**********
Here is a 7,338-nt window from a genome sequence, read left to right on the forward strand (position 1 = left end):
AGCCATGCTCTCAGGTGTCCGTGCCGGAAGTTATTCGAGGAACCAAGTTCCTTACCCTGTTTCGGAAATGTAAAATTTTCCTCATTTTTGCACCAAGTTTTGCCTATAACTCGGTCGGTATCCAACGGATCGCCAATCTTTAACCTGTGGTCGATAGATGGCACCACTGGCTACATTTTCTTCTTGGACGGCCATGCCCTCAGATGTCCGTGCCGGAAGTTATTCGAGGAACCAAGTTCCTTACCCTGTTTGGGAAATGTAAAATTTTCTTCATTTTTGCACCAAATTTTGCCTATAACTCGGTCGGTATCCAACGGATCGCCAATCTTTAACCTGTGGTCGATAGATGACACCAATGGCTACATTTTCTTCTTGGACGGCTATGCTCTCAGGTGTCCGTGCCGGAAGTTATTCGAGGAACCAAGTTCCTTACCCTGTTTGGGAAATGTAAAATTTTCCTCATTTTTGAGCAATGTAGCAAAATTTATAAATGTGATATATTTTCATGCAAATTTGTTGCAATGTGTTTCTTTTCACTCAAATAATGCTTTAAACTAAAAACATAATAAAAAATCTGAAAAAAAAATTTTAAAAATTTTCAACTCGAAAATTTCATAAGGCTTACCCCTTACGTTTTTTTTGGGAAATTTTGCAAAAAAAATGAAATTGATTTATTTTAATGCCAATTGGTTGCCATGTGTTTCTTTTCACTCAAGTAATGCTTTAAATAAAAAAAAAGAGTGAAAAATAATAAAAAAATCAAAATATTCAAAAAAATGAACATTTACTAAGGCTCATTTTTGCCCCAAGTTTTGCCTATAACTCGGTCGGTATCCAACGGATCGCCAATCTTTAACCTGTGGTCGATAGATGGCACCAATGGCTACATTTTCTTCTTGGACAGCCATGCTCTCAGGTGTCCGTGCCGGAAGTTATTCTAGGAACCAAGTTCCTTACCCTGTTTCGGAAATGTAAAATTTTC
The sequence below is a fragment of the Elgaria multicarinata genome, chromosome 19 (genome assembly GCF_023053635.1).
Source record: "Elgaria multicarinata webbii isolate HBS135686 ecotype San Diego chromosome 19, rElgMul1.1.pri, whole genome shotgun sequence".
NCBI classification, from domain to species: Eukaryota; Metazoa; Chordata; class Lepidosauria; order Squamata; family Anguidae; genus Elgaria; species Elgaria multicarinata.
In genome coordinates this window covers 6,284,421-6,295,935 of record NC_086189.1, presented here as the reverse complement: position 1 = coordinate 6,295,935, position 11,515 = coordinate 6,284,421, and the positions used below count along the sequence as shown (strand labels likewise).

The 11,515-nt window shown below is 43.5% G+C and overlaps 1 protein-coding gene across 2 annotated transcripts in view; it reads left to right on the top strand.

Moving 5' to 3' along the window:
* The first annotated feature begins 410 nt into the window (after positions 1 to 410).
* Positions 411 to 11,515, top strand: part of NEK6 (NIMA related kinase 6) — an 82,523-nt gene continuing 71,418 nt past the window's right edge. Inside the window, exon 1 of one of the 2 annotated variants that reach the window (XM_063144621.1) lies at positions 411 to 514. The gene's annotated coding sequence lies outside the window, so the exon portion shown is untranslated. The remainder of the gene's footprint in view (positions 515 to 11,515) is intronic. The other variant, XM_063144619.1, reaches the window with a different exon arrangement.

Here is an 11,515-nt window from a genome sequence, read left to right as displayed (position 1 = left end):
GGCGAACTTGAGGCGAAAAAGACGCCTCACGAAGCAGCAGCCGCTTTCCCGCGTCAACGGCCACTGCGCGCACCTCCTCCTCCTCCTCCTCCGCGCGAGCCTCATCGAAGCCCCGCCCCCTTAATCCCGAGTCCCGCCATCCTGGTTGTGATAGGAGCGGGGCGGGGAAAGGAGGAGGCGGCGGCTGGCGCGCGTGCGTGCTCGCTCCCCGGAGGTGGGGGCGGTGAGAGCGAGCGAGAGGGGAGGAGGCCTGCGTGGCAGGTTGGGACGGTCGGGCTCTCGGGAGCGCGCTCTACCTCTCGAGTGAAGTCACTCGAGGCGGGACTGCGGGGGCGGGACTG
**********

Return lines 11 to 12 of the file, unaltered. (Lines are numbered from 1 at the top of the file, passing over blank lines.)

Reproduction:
Here is an 11,515-nt window from a genome sequence, read left to right as displayed (position 1 = left end):
GGCGAACTTGAGGCGAAAAAGACGCCTCACGAAGCAGCAGCCGCTTTCCCGCGTCAACGGCCACTGCGCGCACCTCCTCCTCCTCCTCCTCCGCGCGAGCCTCATCGAAGCCCCGCCCCCTTAATCCCGAGTCCCGCCATCCTGGTTGTGATAGGAGCGGGGCGGGGAAAGGAGGAGGCGGCGGCTGGCGCGCGTGCGTGCTCGCTCCCCGGAGGTGGGGGCGGTGAGAGCGAGCGAGAGGGGAGGAGGCCTGCGTGGCAGGTTGGGACGGTCGGGCTCTCGGGAGCGCGCTCTACCTCTCGAGTGAAGTCACTCGAGGCGGGACTGCGGGGGCGGGACTG